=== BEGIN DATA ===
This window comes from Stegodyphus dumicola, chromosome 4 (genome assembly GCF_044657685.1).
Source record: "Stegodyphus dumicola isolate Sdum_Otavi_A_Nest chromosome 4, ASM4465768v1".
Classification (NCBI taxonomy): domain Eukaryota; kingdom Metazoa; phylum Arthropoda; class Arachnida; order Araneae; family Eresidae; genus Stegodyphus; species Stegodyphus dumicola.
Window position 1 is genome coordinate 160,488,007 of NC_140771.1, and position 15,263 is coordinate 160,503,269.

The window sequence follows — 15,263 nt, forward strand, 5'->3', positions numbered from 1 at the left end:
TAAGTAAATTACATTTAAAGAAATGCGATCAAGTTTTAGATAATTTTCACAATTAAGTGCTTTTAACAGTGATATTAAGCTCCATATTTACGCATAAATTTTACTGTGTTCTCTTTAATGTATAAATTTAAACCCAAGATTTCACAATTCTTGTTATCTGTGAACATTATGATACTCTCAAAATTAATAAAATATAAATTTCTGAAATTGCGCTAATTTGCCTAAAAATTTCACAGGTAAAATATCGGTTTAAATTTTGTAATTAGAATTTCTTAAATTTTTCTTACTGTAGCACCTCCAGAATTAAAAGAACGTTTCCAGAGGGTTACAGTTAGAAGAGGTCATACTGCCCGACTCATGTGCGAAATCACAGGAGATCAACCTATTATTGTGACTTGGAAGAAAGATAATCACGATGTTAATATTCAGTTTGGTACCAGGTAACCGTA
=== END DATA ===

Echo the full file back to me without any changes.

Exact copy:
This window comes from Stegodyphus dumicola, chromosome 4 (genome assembly GCF_044657685.1).
Source record: "Stegodyphus dumicola isolate Sdum_Otavi_A_Nest chromosome 4, ASM4465768v1".
Classification (NCBI taxonomy): domain Eukaryota; kingdom Metazoa; phylum Arthropoda; class Arachnida; order Araneae; family Eresidae; genus Stegodyphus; species Stegodyphus dumicola.
Window position 1 is genome coordinate 160,488,007 of NC_140771.1, and position 15,263 is coordinate 160,503,269.

The window sequence follows — 15,263 nt, forward strand, 5'->3', positions numbered from 1 at the left end:
TAAGTAAATTACATTTAAAGAAATGCGATCAAGTTTTAGATAATTTTCACAATTAAGTGCTTTTAACAGTGATATTAAGCTCCATATTTACGCATAAATTTTACTGTGTTCTCTTTAATGTATAAATTTAAACCCAAGATTTCACAATTCTTGTTATCTGTGAACATTATGATACTCTCAAAATTAATAAAATATAAATTTCTGAAATTGCGCTAATTTGCCTAAAAATTTCACAGGTAAAATATCGGTTTAAATTTTGTAATTAGAATTTCTTAAATTTTTCTTACTGTAGCACCTCCAGAATTAAAAGAACGTTTCCAGAGGGTTACAGTTAGAAGAGGTCATACTGCCCGACTCATGTGCGAAATCACAGGAGATCAACCTATTATTGTGACTTGGAAGAAAGATAATCACGATGTTAATATTCAGTTTGGTACCAGGTAACCGTA